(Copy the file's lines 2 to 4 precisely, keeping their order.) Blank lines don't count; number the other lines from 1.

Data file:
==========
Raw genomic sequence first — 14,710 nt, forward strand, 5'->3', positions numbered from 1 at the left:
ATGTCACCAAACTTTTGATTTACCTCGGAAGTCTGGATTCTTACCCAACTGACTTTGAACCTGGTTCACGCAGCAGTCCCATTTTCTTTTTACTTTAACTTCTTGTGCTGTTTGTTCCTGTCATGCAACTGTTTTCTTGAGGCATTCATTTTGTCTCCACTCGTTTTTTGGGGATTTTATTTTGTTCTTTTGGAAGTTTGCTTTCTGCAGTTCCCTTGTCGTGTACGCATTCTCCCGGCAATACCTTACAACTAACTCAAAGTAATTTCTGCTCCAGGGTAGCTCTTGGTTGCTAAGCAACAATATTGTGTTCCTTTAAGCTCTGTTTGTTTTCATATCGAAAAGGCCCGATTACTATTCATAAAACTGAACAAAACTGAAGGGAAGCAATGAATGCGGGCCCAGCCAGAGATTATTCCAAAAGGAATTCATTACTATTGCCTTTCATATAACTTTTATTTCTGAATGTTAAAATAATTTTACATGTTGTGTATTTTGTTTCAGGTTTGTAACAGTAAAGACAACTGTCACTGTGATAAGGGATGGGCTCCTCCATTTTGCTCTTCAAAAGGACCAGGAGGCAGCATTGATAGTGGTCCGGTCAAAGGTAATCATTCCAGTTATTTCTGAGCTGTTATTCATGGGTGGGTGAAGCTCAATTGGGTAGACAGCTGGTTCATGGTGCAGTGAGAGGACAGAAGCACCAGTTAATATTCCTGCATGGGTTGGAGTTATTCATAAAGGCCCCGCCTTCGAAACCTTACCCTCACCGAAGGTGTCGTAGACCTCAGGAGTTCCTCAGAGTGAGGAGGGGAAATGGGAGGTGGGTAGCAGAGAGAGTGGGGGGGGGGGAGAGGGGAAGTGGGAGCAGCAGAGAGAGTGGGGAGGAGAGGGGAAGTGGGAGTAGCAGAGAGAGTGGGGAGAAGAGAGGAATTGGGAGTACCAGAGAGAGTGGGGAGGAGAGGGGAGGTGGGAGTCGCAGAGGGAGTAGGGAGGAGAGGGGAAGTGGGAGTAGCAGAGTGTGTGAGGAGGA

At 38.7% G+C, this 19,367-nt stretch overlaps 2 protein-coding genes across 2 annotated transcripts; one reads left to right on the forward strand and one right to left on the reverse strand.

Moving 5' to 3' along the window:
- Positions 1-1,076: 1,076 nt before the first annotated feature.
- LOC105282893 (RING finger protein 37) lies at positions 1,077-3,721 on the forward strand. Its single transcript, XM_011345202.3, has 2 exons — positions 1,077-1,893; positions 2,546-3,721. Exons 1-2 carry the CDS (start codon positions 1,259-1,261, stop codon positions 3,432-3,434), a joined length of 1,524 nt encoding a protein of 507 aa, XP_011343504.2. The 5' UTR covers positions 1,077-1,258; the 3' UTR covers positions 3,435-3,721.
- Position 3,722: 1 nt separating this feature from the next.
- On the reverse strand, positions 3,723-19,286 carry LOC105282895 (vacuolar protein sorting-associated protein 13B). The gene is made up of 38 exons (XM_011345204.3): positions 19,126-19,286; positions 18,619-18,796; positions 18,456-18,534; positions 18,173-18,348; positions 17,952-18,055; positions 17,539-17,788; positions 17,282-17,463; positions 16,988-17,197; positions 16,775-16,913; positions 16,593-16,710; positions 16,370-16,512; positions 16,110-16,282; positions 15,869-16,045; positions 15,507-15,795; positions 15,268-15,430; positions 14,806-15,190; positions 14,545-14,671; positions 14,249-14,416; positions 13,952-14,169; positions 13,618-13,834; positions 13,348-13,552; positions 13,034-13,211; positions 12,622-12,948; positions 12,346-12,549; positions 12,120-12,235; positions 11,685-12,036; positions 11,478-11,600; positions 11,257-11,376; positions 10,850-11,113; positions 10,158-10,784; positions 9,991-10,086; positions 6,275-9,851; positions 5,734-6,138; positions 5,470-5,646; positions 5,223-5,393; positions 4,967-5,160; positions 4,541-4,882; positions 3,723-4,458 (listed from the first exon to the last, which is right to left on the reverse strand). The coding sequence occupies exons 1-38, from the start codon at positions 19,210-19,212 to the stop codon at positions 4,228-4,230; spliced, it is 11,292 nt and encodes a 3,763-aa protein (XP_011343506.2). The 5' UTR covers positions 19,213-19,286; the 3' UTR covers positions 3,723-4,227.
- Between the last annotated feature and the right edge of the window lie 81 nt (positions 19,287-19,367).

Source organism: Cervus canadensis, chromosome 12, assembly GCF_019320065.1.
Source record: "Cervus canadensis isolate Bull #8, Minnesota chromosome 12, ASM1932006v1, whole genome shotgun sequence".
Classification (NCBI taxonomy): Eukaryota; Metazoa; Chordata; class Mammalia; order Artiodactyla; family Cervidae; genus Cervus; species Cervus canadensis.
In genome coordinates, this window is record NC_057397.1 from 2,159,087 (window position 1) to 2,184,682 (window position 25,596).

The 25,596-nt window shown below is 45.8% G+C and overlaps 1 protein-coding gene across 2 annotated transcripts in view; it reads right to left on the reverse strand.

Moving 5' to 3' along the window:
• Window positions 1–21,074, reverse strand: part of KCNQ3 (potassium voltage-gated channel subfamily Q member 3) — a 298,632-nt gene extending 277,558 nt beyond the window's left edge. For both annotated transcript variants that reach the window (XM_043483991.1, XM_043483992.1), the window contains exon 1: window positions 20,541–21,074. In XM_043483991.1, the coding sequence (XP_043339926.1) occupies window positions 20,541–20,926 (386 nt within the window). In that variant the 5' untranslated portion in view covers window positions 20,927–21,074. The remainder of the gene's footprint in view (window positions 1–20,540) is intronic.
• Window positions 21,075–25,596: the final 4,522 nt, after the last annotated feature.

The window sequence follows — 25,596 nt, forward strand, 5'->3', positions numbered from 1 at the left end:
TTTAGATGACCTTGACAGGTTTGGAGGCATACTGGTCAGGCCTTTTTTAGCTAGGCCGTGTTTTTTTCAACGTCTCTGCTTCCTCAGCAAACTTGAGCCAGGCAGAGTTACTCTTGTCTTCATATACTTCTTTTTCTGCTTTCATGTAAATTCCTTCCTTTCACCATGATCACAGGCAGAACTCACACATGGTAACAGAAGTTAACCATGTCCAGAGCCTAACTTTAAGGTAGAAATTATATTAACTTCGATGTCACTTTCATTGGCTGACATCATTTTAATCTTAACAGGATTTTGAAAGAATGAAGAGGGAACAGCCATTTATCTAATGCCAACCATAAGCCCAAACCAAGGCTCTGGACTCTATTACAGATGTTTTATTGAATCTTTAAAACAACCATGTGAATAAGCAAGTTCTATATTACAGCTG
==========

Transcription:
ATGTCACCAAACTTTTGATTTACCTCGGAAGTCTGGATTCTTACCCAACTGACTTTGAACCTGGTTCACGCAGCAGTCCCATTTTCTTTTTACTTTAACTTCTTGTGCTGTTTGTTCCTGTCATGCAACTGTTTTCTTGAGGCATTCATTTTGTCTCCACTCGTTTTTTGGGGATTTTATTTTGTTCTTTTGGAAGTTTGCTTTCTGCAGTTCCCTTGTCGTGTACGCATTCTCCCGGCAATACCTTACAACTAACTCAAAGTAATTTCTGCTCCAGGGTAGCTCTTGGTTGCTAAGCAACAATATTGTGTTCCTTTAAGCTCTGTTTGTTTTCATATCGAAAAGGCCCGATTACTATTCATAAAACTGAACAAAACTGAAGGGAAGCAATGAATGCGGGCCCAGCCAGAGATTATTCCAAAAGGAATTCATTACTATTGCCTTTCATATAACTTTTATTTCTGAATGTTAAAATAATTTTACATGTTGTGTATTTTGTTTCAGGTTTGTAACAGTAAAGACAACTGTCACTGTGATAAGGGATGGGCTCCTCCATTTTGCTCTTCAAAAGGACCAGGAGGCAGCATTGATAGTGGTCCGGTCAAAGGTAATCATTCCAGTTATTTCTGAGCTGTTATTCATGGGTGGGTGAAGCTCAATTGGGTAGACAGCTGGTTCATGGTGCAGTGAGAGGACAGAAGCACCAGTTAATATTCCTGCATGGGTTGGAGTTATTCATAAAGGCCCCGCCTTCGAAACCTTACCCTCACCGAAGGTGTCGTAGACCTCAGGAGTTCCTCAGAGTGAGGAGGGGAAATGGGAGGTGGGTAGCAGAGAGAGTGGGGGGGGGGGAGAGGGGAAGTGGGAGCAGCAGAGAGAGTGGGGAGGAGAGGGGAAGTGGGAGTAGCAGAGAGAGTGGGGAGAAGAGAGGAATTGGGAGTACCAGAGAGAGTGGGGAGGAGAGGGGAGGTGGGAGTCGCAGAGGGAGTAGGGAGGAGAGGGGAAGTGGGAGTAGCAGAGTGTGTGAGGAGGA

At 38.7% G+C, this 19,367-nt stretch overlaps 2 protein-coding genes across 2 annotated transcripts; one reads left to right on the forward strand and one right to left on the reverse strand.

Moving 5' to 3' along the window: